Theatre: Edinburgh

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They say size isn't everything. They say money can't buy you happiness. They say many a mickle makes a muckle, which is a good guide to the quality of advice. The Festival is a case in point. Bigger is better. Money really can make you happier.

Take the big four venues; The Assembly Rooms, The Pleasance, the Traverse and the Gilded Balloon (above). None can match the scale of their operations. The Pleasance, for example, boasts of "spaces" into double figures, so if you miss one show, why, there'll be another two or three along in a minute.

And if you want bigger, there's none better than Hector Berlioz, never knowingly underscored. His Grande Messe des Morts opened the International Festival, in an intimate, four-brass-band, 138-strong orchestra-plus-chorus setting. Of course it brought the house down, but where are the new commissions?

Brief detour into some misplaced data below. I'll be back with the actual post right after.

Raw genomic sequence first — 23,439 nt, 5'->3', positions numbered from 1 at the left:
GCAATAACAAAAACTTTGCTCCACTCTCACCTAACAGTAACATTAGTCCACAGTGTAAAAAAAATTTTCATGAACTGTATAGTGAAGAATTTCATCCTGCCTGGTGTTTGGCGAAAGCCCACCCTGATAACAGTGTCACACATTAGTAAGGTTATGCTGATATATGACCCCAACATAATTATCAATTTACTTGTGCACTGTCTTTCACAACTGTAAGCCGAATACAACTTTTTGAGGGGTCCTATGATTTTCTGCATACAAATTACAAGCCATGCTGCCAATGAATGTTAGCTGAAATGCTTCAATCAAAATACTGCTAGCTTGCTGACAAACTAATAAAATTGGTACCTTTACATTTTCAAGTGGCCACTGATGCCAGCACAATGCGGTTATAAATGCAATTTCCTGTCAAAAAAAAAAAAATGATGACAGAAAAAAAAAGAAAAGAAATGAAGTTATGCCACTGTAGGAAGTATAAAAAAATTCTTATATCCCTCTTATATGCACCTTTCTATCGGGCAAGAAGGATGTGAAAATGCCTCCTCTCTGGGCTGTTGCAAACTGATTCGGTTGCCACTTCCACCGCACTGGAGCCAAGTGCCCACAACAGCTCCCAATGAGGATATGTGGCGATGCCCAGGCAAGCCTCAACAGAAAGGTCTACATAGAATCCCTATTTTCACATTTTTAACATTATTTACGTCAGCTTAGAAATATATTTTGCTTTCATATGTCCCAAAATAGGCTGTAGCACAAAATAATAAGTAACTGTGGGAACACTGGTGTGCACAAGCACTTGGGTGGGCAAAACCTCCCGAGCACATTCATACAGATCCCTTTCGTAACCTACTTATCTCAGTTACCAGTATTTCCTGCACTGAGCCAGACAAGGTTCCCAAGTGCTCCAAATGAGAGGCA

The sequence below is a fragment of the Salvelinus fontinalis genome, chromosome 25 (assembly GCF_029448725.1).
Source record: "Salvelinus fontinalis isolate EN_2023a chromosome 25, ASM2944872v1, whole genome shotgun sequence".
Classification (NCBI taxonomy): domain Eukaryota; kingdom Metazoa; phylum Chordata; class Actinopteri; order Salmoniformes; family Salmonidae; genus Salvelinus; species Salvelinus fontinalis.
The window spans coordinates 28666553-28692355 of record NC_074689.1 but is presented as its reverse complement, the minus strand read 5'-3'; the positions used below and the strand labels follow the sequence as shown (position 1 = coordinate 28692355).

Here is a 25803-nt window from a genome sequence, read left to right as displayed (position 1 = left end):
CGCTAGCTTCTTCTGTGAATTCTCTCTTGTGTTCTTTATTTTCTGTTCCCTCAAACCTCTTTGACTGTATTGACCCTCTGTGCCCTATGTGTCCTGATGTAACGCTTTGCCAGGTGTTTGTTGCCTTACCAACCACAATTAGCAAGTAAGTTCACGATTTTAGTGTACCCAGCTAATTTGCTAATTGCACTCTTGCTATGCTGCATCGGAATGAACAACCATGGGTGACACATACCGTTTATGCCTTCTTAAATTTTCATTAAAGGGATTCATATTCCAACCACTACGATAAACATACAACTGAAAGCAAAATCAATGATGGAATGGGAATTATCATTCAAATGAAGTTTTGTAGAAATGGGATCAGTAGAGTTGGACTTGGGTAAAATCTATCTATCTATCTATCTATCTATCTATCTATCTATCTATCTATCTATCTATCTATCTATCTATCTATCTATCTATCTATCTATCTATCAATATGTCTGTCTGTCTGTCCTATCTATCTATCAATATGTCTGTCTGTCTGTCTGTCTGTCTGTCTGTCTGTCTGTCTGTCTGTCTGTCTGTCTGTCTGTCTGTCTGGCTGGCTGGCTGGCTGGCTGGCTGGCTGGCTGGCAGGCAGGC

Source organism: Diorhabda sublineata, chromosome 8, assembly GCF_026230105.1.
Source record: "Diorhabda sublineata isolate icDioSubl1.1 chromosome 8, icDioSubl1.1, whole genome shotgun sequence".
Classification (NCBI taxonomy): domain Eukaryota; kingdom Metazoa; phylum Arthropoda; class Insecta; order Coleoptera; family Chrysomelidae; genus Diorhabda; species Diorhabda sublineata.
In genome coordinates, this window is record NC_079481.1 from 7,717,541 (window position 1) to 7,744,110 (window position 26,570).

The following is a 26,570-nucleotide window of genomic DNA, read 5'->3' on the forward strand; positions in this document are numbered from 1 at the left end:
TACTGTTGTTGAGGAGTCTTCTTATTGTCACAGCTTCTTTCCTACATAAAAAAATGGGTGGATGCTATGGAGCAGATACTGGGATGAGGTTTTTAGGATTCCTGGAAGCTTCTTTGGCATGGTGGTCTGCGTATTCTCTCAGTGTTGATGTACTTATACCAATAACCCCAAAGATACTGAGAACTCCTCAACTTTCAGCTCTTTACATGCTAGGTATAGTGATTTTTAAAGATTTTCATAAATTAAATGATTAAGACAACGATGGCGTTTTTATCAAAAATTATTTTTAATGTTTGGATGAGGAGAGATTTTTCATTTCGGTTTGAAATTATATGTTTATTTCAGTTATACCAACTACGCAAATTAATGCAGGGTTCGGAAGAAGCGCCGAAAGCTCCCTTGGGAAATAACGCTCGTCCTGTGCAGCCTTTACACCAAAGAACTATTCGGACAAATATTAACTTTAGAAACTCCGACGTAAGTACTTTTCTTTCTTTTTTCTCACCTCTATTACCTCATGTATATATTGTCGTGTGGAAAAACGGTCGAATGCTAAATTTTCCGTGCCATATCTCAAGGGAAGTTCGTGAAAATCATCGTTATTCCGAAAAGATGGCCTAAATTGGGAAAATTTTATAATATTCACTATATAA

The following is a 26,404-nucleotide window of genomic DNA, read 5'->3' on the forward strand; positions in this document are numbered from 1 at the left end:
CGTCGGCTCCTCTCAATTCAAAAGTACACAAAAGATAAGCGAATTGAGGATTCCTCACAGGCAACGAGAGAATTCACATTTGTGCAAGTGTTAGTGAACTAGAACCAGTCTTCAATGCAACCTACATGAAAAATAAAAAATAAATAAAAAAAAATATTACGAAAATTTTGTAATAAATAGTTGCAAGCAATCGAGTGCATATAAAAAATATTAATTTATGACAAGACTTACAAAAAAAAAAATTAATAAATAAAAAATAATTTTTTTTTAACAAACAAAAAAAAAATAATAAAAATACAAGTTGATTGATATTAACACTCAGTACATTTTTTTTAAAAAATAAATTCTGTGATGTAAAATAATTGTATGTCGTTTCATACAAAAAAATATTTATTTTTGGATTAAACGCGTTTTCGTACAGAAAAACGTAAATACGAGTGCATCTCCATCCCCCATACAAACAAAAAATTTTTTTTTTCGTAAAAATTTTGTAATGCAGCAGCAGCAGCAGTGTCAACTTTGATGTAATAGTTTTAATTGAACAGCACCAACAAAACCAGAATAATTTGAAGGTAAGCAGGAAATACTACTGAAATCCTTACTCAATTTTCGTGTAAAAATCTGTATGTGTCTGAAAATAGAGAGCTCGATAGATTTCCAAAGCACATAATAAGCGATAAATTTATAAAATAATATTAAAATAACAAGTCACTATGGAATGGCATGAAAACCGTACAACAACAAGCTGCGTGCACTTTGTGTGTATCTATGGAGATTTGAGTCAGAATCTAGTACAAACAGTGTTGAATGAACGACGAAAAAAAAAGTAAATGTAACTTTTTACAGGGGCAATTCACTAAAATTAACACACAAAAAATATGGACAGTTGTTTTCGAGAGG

And then there's money. What is it about spending the stuff which makes people leave their critical faculties at the door? Comedy audiences win the Prozac Award for compliance in the face of recycled material. Goodbye to the noble art of heckling, hello to an addict's relief at the quick fix.

But take it with a pinch of salt when they say that the Festival isn't what it used to be. In comedy, there's Jason Bryne, a dizzying, lunatic seer, and the unmatched genius of Al Murray's pub landlord. Watch out for the opening of Camus's Caligula at The Playhouse and thrill as Louise Woodwood appears at the television festival.

But remember: size does count. Oh, to be the Right Size.